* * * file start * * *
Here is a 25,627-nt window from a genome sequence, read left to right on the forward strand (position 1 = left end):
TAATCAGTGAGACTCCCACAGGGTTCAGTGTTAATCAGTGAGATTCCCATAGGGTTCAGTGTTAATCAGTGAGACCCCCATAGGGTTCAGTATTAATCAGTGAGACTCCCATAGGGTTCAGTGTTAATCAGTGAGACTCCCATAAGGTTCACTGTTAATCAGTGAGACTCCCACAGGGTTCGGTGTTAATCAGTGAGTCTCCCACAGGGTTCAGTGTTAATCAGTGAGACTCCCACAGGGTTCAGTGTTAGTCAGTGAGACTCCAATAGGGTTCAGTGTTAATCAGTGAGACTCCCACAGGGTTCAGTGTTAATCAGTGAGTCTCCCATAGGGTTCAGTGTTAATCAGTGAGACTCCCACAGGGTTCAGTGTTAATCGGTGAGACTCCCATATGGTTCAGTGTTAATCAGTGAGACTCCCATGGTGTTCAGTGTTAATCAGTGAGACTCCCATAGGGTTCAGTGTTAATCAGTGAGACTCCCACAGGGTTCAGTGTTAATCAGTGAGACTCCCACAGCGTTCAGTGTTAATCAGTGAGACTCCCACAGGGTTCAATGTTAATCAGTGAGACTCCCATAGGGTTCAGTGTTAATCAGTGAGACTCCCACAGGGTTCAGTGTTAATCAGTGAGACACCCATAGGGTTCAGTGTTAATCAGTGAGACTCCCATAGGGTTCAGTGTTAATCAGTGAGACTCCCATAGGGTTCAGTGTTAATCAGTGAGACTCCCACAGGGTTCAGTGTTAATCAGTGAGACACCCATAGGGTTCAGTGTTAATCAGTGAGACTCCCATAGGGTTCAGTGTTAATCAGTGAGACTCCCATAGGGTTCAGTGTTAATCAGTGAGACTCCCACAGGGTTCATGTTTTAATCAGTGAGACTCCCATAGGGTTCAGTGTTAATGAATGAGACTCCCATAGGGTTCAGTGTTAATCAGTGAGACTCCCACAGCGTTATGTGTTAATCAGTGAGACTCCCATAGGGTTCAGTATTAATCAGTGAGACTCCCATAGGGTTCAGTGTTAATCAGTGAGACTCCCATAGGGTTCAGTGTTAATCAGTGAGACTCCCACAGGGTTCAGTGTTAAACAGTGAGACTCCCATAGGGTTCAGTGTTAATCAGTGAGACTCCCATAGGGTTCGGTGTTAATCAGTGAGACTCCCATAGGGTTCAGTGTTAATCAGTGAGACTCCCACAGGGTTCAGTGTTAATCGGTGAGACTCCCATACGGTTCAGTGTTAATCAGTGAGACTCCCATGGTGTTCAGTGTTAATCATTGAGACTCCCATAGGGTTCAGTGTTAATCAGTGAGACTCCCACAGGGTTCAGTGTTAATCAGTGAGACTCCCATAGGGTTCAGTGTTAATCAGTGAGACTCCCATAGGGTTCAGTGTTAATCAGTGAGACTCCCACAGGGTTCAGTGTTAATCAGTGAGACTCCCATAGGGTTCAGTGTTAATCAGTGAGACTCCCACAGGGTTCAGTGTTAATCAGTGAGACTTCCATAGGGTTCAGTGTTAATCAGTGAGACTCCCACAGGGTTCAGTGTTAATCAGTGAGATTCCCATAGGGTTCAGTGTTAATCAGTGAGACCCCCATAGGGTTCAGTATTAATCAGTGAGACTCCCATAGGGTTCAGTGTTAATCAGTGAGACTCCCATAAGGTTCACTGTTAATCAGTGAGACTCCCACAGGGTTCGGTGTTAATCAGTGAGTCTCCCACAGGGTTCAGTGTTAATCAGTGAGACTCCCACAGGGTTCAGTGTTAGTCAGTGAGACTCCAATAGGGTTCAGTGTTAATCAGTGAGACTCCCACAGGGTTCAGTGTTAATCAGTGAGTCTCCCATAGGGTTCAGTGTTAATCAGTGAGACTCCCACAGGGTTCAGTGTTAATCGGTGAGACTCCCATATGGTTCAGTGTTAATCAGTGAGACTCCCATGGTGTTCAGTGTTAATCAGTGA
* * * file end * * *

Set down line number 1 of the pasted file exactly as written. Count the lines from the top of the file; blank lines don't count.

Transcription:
Here is a 25,627-nt window from a genome sequence, read left to right on the forward strand (position 1 = left end):